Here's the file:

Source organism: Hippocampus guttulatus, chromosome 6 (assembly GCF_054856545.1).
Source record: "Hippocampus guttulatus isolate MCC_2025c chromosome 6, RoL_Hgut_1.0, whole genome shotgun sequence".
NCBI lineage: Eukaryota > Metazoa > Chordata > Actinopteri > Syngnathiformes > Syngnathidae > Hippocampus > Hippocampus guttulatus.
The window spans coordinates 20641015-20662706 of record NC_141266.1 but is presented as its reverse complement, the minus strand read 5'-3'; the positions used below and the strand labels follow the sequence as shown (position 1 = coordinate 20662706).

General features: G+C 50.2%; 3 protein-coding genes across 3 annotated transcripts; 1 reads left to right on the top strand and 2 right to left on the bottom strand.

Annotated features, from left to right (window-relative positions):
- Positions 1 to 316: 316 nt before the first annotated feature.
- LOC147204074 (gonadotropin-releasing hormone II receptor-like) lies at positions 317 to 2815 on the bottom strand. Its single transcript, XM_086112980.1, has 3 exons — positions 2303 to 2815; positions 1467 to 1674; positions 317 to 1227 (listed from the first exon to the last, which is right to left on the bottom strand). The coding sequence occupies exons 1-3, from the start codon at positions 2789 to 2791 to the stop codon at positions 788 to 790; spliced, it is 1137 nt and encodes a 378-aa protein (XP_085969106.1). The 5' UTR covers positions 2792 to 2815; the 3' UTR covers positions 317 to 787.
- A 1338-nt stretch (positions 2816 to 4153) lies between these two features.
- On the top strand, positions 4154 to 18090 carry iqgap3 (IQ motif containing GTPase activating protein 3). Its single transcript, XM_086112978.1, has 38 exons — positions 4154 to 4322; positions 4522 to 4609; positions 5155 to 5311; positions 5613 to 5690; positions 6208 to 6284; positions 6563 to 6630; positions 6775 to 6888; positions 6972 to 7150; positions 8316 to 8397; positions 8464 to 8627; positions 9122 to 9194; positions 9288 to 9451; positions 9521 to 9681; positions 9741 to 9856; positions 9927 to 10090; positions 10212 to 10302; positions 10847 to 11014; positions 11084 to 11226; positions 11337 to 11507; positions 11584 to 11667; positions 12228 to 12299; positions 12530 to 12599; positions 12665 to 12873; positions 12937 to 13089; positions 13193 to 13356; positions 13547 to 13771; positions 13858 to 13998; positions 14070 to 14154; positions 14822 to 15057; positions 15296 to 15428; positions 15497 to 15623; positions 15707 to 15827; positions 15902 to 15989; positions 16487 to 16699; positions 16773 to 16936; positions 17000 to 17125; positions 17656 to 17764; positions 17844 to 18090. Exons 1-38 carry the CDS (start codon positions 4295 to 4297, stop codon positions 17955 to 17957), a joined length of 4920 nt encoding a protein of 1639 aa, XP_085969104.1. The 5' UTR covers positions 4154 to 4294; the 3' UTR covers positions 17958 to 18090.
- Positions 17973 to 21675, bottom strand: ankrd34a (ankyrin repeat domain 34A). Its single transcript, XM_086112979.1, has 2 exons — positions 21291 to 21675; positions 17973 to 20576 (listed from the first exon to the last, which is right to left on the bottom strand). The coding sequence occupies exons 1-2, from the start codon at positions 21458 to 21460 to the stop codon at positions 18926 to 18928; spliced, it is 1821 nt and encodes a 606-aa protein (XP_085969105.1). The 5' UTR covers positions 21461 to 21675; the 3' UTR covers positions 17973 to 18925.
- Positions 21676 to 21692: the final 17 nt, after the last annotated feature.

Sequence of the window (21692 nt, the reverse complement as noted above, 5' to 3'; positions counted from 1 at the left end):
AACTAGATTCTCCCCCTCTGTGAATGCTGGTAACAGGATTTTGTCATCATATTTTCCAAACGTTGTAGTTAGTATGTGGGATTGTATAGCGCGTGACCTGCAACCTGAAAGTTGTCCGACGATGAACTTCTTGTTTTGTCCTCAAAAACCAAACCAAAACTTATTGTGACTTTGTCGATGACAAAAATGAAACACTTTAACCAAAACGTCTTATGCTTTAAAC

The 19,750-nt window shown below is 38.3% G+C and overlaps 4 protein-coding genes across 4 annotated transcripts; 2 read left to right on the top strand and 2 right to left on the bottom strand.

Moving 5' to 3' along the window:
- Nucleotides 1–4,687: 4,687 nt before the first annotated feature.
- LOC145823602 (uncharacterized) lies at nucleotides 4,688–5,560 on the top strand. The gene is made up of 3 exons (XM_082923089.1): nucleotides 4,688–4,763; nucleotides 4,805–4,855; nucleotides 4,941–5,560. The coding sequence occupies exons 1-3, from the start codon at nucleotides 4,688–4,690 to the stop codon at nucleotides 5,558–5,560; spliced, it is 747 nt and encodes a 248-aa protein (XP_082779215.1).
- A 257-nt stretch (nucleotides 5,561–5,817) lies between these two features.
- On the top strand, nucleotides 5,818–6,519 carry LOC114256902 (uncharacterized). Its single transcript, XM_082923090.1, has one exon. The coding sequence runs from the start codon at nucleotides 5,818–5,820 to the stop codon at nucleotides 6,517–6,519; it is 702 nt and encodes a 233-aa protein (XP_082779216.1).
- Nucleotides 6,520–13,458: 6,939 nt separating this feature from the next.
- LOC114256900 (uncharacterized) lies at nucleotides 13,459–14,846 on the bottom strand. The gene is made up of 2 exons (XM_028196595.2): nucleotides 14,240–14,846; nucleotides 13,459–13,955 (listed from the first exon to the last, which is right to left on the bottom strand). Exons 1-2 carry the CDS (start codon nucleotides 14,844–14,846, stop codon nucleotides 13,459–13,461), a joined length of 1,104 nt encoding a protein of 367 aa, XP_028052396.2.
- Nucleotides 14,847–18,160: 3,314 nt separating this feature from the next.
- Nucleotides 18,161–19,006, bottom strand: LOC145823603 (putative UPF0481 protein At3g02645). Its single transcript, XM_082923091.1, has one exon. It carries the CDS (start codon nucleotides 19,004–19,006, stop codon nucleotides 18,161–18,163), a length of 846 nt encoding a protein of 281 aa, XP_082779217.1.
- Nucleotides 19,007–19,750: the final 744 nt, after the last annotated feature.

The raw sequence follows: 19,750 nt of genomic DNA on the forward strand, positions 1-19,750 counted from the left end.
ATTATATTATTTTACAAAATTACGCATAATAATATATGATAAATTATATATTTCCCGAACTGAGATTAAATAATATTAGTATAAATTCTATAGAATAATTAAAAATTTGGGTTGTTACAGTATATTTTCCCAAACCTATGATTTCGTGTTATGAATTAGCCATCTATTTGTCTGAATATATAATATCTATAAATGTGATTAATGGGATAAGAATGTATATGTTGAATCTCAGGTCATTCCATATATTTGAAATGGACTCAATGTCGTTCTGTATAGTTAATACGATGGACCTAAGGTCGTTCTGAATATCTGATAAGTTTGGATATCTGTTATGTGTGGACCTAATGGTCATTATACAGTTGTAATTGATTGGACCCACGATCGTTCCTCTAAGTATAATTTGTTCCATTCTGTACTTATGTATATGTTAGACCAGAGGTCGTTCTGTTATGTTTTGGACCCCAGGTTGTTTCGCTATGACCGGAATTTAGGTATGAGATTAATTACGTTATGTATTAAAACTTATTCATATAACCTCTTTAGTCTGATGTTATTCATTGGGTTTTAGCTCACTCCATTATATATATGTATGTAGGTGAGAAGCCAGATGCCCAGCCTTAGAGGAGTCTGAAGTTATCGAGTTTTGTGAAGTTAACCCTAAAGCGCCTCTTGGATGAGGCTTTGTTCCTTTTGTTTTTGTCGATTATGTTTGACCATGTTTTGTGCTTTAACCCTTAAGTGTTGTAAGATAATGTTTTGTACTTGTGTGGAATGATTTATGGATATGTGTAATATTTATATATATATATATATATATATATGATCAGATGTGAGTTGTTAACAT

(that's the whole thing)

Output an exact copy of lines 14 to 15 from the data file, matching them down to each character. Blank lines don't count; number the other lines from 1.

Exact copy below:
AACTAGATTCTCCCCCTCTGTGAATGCTGGTAACAGGATTTTGTCATCATATTTTCCAAACGTTGTAGTTAGTATGTGGGATTGTATAGCGCGTGACCTGCAACCTGAAAGTTGTCCGACGATGAACTTCTTGTTTTGTCCTCAAAAACCAAACCAAAACTTATTGTGACTTTGTCGATGACAAAAATGAAACACTTTAACCAAAACGTCTTATGCTTTAAAC

The 19,750-nt window shown below is 38.3% G+C and overlaps 4 protein-coding genes across 4 annotated transcripts; 2 read left to right on the top strand and 2 right to left on the bottom strand.